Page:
Now known as the “Survivor Tree,” it was replanted at the site of its near-demise and became part of a 9/11 Memorial. The tree is far from perfect, and one can clearly see the memory of the trauma the tree once suffered. Its new branches shoot off a stump that reminds all of New York and the United States that wounds can heal, but memories remain.
As we celebrate Black History Month, and are mindful of the past, I am very conscious of the great contributions made for the betterment of all by men and women like George Washington Carver, Harriet Tubman, Rosa Parks, the Reverend Dr. Martin Luther King, Thurgood Marshall, Jackie Robinson, Thea Bowman, Pierre Toussant and Maya Angelou, to name just a few. But while I recall their lives, I am also aware that we, like that 9/11 tree, bear the scars and memories of past hurts that are also part of our history. May the scars from past traumas help us never to forget our past and how much we still need to go. But may they never limit us choosing to live as God calls us to live as brothers and sisters in Christ.
In today’s Gospel, Jesus tells us that the poor are blessed -— for the kingdom of God is theirs. It is not material poverty and destitution that Jesus is holding up to us, but rather a simplicity of life and a reliance not on material things but on the strength and grace of God. It is in that trust in God that we are called to live with and for one another.
I end today with an epilogue on the 9/11 tree. Over the years since the 9/11 tree was planted in the 9/11 Memorial Garden, it has been sharing the hope of survival with communities that have experienced devastating losses in their own way. The 9/11 Memorial gives three seedlings from the Survivor Tree to communities all over the world that are coping with tragedy of all kinds. In 2013, seedlings were sent to Prescott, Ariz., where 19 firefighters died battling an Arizona wildfire. In 2015 seedlings were sent to Newtown, Conn., where 20 schoolchildren and six adults who were killed at Sandy Hook Elementary School. In 2020, seedlings were sent to Christchurch, New Zealand, where a Mass shooting took the lives of 51 people.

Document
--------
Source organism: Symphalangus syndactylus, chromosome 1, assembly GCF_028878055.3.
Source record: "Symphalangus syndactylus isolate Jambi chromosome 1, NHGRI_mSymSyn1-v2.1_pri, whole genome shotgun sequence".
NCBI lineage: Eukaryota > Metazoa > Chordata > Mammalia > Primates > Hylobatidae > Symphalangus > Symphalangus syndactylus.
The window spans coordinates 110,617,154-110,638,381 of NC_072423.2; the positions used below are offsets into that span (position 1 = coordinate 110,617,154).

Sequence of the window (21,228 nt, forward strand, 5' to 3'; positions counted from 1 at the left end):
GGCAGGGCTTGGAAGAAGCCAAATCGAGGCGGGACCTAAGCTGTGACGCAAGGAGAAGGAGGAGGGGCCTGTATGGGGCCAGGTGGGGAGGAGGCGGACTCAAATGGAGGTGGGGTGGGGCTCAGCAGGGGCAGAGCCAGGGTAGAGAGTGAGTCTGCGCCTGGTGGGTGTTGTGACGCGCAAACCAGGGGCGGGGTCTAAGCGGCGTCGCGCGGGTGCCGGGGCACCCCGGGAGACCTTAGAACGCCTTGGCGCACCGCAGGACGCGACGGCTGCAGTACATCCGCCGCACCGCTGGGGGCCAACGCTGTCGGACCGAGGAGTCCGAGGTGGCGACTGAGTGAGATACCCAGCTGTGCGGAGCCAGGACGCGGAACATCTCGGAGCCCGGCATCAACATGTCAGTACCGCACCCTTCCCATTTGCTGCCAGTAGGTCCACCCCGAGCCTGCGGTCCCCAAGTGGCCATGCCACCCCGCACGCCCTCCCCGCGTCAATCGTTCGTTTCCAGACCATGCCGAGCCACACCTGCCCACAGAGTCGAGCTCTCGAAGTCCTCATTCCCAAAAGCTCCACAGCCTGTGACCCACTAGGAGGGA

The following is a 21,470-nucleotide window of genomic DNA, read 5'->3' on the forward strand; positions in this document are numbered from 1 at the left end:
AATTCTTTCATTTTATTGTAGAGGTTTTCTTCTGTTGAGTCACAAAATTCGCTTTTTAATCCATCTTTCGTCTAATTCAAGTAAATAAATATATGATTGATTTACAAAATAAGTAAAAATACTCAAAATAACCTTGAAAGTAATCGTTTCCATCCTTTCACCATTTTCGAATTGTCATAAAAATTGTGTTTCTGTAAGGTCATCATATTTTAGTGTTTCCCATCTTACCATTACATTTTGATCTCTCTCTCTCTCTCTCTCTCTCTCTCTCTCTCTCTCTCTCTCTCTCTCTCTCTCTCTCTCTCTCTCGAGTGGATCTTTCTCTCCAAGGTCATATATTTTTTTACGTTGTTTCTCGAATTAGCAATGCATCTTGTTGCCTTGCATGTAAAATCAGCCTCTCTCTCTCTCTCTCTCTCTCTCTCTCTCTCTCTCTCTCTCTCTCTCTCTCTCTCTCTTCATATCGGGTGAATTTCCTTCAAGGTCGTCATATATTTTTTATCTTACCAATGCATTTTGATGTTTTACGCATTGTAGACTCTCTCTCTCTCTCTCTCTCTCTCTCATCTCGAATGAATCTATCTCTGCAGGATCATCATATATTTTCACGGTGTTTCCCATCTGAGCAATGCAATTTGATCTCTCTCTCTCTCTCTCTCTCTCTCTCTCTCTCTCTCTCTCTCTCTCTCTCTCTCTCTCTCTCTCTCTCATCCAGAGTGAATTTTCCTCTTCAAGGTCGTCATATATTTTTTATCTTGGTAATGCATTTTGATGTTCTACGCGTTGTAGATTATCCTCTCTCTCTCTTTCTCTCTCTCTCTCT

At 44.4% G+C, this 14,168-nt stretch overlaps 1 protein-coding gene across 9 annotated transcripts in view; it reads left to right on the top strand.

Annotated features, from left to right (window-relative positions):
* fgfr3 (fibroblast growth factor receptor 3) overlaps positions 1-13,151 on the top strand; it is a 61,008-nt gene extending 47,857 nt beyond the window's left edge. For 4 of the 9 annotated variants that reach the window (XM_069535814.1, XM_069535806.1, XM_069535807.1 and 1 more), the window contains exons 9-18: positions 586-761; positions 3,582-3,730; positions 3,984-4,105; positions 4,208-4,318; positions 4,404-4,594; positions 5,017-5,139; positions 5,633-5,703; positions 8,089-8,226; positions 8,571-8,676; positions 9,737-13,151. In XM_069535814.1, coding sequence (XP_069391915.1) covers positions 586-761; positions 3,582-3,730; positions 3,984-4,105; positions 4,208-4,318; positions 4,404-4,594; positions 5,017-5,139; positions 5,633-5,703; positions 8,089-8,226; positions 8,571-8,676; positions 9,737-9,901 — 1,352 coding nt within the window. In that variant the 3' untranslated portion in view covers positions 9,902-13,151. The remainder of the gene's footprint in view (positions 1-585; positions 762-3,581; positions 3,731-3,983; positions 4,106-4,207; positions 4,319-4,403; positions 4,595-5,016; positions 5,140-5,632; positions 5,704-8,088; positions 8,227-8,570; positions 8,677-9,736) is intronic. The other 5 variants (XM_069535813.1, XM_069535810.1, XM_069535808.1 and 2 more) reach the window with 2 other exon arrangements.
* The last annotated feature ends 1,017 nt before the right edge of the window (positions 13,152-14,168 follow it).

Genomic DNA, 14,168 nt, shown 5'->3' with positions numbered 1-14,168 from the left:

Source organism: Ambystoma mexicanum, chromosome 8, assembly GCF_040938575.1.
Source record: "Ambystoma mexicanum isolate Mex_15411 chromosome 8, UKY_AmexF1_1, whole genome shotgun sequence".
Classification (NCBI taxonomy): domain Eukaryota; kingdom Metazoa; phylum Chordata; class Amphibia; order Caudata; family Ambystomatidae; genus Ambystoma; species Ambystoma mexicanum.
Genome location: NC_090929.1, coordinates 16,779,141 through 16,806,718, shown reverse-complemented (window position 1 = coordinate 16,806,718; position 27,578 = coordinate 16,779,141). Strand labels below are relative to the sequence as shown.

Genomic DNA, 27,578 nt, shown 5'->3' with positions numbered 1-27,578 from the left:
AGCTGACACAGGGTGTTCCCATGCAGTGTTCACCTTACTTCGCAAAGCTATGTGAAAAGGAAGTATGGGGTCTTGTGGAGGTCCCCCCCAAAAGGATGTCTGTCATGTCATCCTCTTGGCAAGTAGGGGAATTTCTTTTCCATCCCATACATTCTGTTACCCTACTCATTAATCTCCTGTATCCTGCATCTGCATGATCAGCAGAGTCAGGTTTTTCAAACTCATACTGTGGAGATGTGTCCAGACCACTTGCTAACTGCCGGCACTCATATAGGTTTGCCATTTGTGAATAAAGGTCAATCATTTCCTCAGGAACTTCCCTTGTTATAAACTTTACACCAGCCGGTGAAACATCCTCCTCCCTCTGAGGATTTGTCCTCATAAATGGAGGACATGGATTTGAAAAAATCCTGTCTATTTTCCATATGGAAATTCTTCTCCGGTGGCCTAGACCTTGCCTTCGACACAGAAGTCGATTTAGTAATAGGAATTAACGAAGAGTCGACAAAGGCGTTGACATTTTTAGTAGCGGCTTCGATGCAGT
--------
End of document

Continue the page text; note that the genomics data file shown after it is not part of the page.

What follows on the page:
The seedlings are then planted as a sign of hope and the possibilities of renewal and recovery.
As we gather at Mass today, we are mindful of how society and, in particular Americans of African descent, like the survivor tree, bear the scars from the evil of the past. But we are also like the 9/11 Memorial visitors who, gazing upon the Survivor tree, behold its vibrancy, beauty and resilience. And we are above all grateful for the ways that the lives and contributions of Black Americans, like the seedlings from that 9/11 tree, have been the been the seeds of understanding, healing, hope and ultimately love. The call to greatness is answered by living such a life. It is seen in the example of Martin Luther King, the joy of Thea Bowman, the courage of Jackie Robinson, the grace and artistry of Sidney Poitier. It is seen in the lives of world renown figures, it is seen in the lives of Black Americans who, while far removed from the world stage, have made an impact upon their families and communities.
As we celebrate Black History Month, may all of us be strengthened in seeing one another as brother and sister and may we, like a tree planted beside the waters of God’s grace, produce seeds that flourish in places of need.
Bishop William E. Koenig is the tenth bishop of the Diocese of Wilmington.